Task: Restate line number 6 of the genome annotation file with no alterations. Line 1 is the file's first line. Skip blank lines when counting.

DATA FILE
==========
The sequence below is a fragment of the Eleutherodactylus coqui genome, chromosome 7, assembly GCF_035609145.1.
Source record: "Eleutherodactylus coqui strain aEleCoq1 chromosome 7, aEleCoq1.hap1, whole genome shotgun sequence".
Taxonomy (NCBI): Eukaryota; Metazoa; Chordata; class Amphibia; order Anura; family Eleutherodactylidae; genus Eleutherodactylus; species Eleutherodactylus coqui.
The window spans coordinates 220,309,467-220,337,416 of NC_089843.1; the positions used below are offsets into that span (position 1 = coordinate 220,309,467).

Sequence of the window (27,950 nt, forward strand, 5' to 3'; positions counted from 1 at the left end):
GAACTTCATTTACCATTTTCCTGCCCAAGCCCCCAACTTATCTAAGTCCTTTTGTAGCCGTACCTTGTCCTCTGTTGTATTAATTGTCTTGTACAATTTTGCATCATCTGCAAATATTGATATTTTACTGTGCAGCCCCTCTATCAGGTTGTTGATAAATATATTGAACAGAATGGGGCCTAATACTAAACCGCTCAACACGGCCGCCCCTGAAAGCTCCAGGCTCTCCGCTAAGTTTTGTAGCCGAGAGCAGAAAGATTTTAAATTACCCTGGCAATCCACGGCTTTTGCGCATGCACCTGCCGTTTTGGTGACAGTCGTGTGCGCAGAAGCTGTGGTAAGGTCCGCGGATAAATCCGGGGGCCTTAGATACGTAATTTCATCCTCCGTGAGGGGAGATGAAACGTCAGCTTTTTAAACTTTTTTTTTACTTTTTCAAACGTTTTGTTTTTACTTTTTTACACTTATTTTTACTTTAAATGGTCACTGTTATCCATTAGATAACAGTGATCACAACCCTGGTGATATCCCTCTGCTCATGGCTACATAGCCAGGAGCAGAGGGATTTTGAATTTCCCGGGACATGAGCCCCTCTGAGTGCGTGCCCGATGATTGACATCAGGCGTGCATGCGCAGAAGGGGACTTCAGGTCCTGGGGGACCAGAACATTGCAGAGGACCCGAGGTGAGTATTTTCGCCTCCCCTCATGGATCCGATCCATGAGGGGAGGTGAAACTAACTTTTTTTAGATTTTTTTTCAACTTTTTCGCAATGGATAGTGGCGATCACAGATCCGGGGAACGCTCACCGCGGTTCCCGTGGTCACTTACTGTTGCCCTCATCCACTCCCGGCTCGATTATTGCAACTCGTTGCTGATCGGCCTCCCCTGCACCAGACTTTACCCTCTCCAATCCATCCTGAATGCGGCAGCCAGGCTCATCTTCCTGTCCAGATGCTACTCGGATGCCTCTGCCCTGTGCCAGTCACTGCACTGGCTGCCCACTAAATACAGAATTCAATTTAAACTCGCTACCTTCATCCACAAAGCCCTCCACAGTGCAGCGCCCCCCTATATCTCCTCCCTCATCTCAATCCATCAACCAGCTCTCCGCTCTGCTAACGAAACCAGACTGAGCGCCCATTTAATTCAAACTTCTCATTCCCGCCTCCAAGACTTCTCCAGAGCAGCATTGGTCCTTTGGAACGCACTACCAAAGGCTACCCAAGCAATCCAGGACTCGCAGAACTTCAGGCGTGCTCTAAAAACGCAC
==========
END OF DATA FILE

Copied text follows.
GAACTTCATTTACCATTTTCCTGCCCAAGCCCCCAACTTATCTAAGTCCTTTTGTAGCCGTACCTTGTCCTCTGTTGTATTAATTGTCTTGTACAATTTTGCATCATCTGCAAATATTGATATTTTACTGTGCAGCCCCTCTATCAGGTTGTTGATAAATATATTGAACAGAATGGGGCCTAATACTAAACCGCTCAACACGGCCGCCCCTGAAAGCTCCAGGCTCTCCGCTAAGTTTTGTAGCCGAGAGCAGAAAGATTTTAAATTACCCTGGCAATCCACGGCTTTTGCGCATGCACCTGCCGTTTTGGTGACAGTCGTGTGCGCAGAAGCTGTGGTAAGGTCCGCGGATAAATCCGGGGGCCTTAGATACGTAATTTCATCCTCCGTGAGGGGAGATGAAACGTCAGCTTTTTAAACTTTTTTTTTACTTTTTCAAACGTTTTGTTTTTACTTTTTTACACTTATTTTTACTTTAAATGGTCACTGTTATCCATTAGATAACAGTGATCACAACCCTGGTGATATCCCTCTGCTCATGGCTACATAGCCAGGAGCAGAGGGATTTTGAATTTCCCGGGACATGAGCCCCTCTGAGTGCGTGCCCGATGATTGACATCAGGCGTGCATGCGCAGAAGGGGACTTCAGGTCCTGGGGGACCAGAACATTGCAGAGGACCCGAGGTGAGTATTTTCGCCTCCCCTCATGGATCCGATCCATGAGGGGAGGTGAAACTAACTTTTTTTAGATTTTTTTTCAACTTTTTCGCAATGGATAGTGGCGATCACAGATCCGGGGAACGCTCACCGCGGTTCCCGTGGTCACTTACTGTTGCCCTCATCCACTCCCGGCTCGATTATTGCAACTCGTTGCTGATCGGCCTCCCCTGCACCAGACTTTACCCTCTCCAATCCATCCTGAATGCGGCAGCCAGGCTCATCTTCCTGTCCAGATGCTACTCGGATGCCTCTGCCCTGTGCCAGTCACTGCACTGGCTGCCCACTAAATACAGAATTCAATTTAAACTCGCTACCTTCATCCACAAAGCCCTCCACAGTGCAGCGCCCCCCTATATCTCCTCCCTCATCTCAATCCATCAACCAGCTCTCCGCTCTGCTAACGAAACCAGACTGAGCGCCCATTTAATTCAAACTTCTCATTCCCGCCTCCAAGACTTCTCCAGAGCAGCATTGGTCCTTTGGAACGCACTACCAAAGGCTACCCAAGCAATCCAGGACTCGCAGAACTTCAGGCGTGCTCTAAAAACGCAC